From humble beginnings to a doctor. This is the outstanding achievement and heartwarming story of Dr Nhlanhla Mngadi.

Showing that one should not forget one’s roots, his excited family gathered around their humble homestead made up of rondavels, in Mid-Illovo, on the South Coast to celebrate the milestone. Mngadi (26), has treated a number of patients at RK Khan Hospital in Chatsworth as an intern, within the family medicine (psychiatry) unit.

It was the culmination of a journey that started in 2011, when he and hundreds of other disadvantaged medical students jetted to Cuba to study medicine.

Since 1997, 940 KwaZulu-Natal medical students have been enrolled in Cuba, through an agreement signed by the late President Nelson Mandela and his Cuban counterpart Fidel Castro. The programme was pioneered by the then Minister for Health, Dr Nkosazana Dlamini-Zuma. It has since produced 127 doctors; while 438 are still studying in Cuba; and 291 are now completing their studies in South Africa.

Now, Mngadi’s biggest mission is to build his 64-year-old mother a home that she can be proud of. Commenting on his move to RK Khan Hospital and his first day at work, Mngadi said: “I am extremely excited. I’m over the moon, short of words. I’m also a bit nervous because I’m not sure what to expect. The responsibility on my shoulders is huge,”.

According to Mngadi, working as a doctor is way different to being a student. “There’s nervousness, which I guess is normal. But we are grateful for this programme. I left in 2011, not knowing what challenges I would face. We’ve come a long way, now we must go back to our communities and serve them,” he said.

Mngadi’s father passed away when he was just eight-years-old, leaving his mother – a lowly-paid road maintenance worker who is now a pensioner- to raise him and his six siblings. Mngadi acknowledged that had it not been for the RSA-Cuba medical training programme, becoming a doctor for a child from an impoverished home like him would have remained a pipe dream.

He says his journey has been difficult, and singled out humility, hard work and perseverance as factors that have contributed to his success so far.

“There are lots of challenges along the way, but if you remain headstrong and work hard, you can achieve. We didn’t know we would come this far, but here we are now. I am very grateful for the support from our government, especially in KZN. They supported us a great deal when we were in Cuba. We knew that whenever they came to visit us, it was like being visited by a parent. My message to those who are still in Cuba is that they must not be afraid,” said Mngadi.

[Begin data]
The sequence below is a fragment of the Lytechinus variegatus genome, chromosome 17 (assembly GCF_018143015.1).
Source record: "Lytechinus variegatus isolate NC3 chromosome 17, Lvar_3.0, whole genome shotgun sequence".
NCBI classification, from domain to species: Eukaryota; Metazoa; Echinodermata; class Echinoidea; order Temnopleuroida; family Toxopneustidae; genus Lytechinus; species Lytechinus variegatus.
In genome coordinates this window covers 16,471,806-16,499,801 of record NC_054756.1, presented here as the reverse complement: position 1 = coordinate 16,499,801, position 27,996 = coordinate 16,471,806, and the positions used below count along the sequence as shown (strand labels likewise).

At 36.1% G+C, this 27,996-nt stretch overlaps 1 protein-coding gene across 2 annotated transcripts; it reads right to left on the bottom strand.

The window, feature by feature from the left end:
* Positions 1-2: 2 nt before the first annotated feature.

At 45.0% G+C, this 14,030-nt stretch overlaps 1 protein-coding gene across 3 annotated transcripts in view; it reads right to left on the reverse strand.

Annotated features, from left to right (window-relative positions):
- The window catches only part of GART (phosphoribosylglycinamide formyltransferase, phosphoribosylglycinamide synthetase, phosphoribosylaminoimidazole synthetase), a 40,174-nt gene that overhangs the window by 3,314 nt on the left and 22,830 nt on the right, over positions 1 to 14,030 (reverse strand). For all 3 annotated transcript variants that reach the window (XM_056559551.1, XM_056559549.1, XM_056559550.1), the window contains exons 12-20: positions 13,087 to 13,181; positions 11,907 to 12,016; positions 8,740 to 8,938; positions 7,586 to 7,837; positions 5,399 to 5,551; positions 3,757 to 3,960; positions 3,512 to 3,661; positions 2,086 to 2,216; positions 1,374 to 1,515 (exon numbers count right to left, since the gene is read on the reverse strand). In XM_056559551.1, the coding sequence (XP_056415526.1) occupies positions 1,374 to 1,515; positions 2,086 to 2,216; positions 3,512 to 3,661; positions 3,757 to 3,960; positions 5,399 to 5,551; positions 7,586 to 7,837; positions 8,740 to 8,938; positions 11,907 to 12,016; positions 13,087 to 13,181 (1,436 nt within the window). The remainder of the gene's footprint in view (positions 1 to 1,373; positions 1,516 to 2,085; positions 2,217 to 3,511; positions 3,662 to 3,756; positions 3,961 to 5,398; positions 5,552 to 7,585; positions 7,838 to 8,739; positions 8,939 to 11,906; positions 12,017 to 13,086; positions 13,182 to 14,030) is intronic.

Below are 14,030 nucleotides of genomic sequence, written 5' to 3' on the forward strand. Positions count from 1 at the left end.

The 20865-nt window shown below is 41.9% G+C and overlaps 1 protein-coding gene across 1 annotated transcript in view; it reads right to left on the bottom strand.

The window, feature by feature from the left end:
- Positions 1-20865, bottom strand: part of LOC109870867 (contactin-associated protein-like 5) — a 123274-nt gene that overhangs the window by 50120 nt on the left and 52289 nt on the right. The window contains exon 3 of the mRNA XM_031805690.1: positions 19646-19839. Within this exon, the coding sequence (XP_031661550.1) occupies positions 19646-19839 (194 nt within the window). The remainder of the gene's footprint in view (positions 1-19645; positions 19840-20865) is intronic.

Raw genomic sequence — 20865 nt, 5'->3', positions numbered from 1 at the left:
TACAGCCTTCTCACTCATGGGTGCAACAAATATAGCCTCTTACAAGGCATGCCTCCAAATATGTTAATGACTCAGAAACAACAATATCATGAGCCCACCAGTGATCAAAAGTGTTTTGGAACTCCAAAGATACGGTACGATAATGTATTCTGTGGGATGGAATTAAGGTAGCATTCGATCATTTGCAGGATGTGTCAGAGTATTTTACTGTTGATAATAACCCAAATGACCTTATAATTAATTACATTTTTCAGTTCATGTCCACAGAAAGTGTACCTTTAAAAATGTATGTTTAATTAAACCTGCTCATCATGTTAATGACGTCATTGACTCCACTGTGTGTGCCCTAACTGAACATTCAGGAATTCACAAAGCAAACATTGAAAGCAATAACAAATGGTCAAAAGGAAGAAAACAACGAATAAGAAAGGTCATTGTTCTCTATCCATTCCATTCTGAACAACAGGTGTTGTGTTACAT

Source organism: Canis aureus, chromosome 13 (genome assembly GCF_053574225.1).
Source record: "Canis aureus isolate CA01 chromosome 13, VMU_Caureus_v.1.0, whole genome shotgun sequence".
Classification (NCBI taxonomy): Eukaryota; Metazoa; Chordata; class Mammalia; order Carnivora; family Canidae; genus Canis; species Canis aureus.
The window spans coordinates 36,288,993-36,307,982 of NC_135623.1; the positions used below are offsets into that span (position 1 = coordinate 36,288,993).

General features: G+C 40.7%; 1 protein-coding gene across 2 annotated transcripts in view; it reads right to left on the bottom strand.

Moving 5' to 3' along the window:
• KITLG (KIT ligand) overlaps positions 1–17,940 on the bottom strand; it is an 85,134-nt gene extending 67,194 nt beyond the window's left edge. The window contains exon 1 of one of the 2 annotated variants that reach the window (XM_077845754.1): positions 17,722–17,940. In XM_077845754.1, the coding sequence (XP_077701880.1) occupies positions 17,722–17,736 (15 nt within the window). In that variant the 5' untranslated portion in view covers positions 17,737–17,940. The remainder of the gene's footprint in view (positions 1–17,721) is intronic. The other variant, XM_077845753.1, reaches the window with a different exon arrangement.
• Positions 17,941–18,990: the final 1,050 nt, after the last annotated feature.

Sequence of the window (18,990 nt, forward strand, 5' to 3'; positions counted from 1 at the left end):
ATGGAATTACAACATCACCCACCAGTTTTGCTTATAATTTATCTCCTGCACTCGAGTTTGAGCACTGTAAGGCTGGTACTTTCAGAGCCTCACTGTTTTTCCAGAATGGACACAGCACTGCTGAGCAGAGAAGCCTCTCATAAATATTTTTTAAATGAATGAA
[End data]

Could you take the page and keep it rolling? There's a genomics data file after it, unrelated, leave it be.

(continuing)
He said he is pleased that that his and his family’s life is set to change.

“I am no longer perturbed by it, because I know that things will only get better from here. My biggest wish is to build my mother a house that she can be proud of. A home that has warmth, which will give her dignity. That is the first thing on my mind,” said Mngadi.
KwaZulu-Natal Health MEC, Dr Sibongiseni Dhlomo, who accompanied Mngadi to RK Khan Hospital where he is now based, described his story as a heartwarming example of how government continues to change the lives of young people, their families and communities at large through this programme.

“What we see in the life of Dr Mngadi are the fruits of perseverance from his side. It’s a good story to tell about our country. He comes from a poverty-stricken community that nobody knew could produce a doctor. He carries the burden to become a good doctor, but also to eradicate poverty at his home. His mother and sisters must look up to him for a better life,” said Dhlomo.

“So we are very thankful for this programme because not only has it produced doctors, it has also produced champions who are going to eradicate poverty in their communities. He’s one of those doctors that I’ve taken under my wing and supported, knowing his background. He’s like many others who are out there, also coming from poor families who would not have had a chance to become doctors because he would have needed money to do that. He would have needed government support to realise his great potential. He is a doctor today because of that government support. We wish him and many others like him everything of the best,” said Dhlomo.